Skinks Play Hide and Seek!
The blue-tongued skinks’ exhibit provides enrichment opportunities for the skinks to practice their natural behaviors. There is a dig box where the skinks can dig and burrow. A light station provides both heat and light for basking. The lights turn on and off at different times during the day mimicking how the sun moves across the sky. This encourages the skinks to move around seeking a warm, sunny basking spot.
You might occasionally have a hard time spotting the blue-tongued skink in its enclosure. This is because they are burrowing animals with few defenses. They like to hide in the substrate and underneath logs and brush.
Tongues are for More than Tasting
Mooch loves blueberries. But is that why his tongue is blue? Nope! Skinks’ blue-tongues are an adaptation that has evolved to ward off predators. The color blue is associated with being poisonous in the animal world. Predators often pass over animals that display the color blue.
A skink will stick out and flatten its tongue if attacked or threatened. A skink’s tongue actually has a hidden power that humans cannot see: reflection! According to researchers from Macquarie University, Australia, “The back of the (skink’s blue) tongue reflected twice as much light and more UV than the midsection while the tip was the dullest.”
Humans may not be able to see ultraviolet light, but a skink’s common predators such as birds, monitor lizards, and snakes can see it. When the skink flashes its tongue, enemies are surprised and distracted. This might cause them to pause giving the skink a chance to escape.
A skink’s large, smooth scales also provide protection. The scales have a glassy appearance and are supported by bony plates called osteoderms. The scales are very strong and provide an extra layer of protection like a suit of body armor.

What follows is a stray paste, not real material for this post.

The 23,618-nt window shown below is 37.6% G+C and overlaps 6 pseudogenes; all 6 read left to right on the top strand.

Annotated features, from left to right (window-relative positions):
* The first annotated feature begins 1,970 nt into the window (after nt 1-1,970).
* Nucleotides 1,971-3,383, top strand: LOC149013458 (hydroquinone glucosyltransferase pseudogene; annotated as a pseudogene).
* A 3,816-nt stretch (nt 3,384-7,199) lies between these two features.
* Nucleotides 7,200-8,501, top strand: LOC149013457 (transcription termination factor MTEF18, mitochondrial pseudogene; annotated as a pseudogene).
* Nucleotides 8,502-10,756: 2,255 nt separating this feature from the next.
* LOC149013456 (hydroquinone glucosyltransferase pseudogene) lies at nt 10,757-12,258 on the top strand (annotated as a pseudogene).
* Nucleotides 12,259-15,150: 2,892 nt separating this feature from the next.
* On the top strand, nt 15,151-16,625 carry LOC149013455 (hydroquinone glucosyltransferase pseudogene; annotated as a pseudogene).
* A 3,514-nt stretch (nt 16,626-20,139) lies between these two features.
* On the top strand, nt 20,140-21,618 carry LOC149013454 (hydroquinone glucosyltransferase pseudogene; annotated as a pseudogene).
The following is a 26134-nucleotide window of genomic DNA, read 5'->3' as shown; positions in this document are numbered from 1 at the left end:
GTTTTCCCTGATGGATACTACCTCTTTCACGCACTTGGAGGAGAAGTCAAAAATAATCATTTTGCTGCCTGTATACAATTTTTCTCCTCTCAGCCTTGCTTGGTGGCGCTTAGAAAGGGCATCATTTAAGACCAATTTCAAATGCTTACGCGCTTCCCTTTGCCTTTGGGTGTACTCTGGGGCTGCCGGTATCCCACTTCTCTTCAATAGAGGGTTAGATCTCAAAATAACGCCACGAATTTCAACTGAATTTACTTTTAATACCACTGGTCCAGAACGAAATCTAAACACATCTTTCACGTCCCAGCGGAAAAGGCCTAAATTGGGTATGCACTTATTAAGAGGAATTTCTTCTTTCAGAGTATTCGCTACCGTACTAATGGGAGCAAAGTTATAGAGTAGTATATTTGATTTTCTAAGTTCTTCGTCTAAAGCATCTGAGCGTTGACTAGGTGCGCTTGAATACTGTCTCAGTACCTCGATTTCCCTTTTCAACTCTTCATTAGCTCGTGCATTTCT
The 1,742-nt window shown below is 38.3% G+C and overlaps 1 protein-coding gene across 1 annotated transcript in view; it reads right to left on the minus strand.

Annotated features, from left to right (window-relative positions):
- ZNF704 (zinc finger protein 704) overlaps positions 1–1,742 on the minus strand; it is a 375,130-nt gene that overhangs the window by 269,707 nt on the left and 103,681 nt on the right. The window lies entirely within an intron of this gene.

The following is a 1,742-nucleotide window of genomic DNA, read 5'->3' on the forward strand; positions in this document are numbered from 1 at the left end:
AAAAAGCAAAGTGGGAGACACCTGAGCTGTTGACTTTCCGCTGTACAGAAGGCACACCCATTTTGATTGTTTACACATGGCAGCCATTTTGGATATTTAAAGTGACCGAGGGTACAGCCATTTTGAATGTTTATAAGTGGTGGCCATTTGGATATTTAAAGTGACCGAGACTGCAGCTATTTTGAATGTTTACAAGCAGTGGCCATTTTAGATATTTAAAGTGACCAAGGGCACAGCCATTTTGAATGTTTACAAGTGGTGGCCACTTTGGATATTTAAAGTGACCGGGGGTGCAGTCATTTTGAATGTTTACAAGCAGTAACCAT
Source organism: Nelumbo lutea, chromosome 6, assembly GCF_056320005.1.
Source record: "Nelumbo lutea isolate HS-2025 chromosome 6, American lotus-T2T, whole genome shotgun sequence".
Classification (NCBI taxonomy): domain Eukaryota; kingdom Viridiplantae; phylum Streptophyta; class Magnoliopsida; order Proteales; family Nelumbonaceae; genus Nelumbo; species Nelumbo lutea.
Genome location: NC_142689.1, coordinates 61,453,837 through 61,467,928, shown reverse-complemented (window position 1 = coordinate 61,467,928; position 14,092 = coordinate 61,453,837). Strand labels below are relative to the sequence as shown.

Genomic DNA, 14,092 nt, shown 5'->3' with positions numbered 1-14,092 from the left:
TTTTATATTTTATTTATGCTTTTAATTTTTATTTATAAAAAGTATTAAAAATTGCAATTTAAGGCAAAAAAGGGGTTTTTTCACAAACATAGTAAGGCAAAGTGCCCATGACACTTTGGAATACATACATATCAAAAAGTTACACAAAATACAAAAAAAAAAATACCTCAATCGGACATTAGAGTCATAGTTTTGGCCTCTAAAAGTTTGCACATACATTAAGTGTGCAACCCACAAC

Visit the WonderLab Skinks
Visitors can meet Mooch and Norbert in the Museum, where WonderLab Animal Care staff are available to answer questions. Mooch also helps with WonderLab’s Animal Adaptations program. This program, available to classes and groups, showcases specific lessons about lizards and vertebrates.
About the Author: Bridget Huck is a Development Intern at WonderLab. She grew up as the girl who was always outside catching bugs, garden snakes, frogs, and minnows (then releasing them later, of course.) Mooch the blue-tongued skink is her favorite Animal Ambassador at WonderLab, because just like Mooch, she also loves snacks and naps in the sun.
Blue tongued skink. Lehigh Valley Zoo. Retrieved March 21, 2022, from https://www.lvzoo.org/animals/blue-tongued-skink/#:~:text=Blue%2DTongued%20Skinks%20live%20in,predators%20and%20the%20scorching%20heat
Eastern blue-tongue lizard. The Australian Museum. (2020, November 19). Retrieved March 21, 2022, from https://australian.museum/learn/animals/reptiles/eastern-blue-tongue-lizard/
Lenin, J. (2018, June 18). Why do blue-tongued skinks have blue tongues? The Wire. Retrieved March 21, 2022, from https://thewire.in/environment/blue-tongued-skinks
NASA. (n.d.). Ultraviolet waves. NASA. Retrieved May 18, 2022, from https://science.nasa.gov/ems/10_ultravioletwaves
Roth, A. (2021, May 4). Why you should never release exotic pets into the wild. Animals. Retrieved May 6, 2022, from https://www.nationalgeographic.com/animals/article/exotic-pets-become-invasive-species
Stratton, M. (2021, December 14). WonderLab debuts new exhibit hidden life of deserts. WISHTV8. Retrieved May 6, 2022, from https://www.wishtv.com/lifestylelive/wonderlab-debuts-new-exhibit-hidden-life-of-deserts/
Zachos, E. (2018, June 8). This Lizard Has a Blue, Ultraviolet Tongue—Here’s Why. Animals. Retrieved March 21, 2022, from https://www.nationalgeographic.com/animals/article/northern-bluetongue-skink-ultraviolet-tongue-animals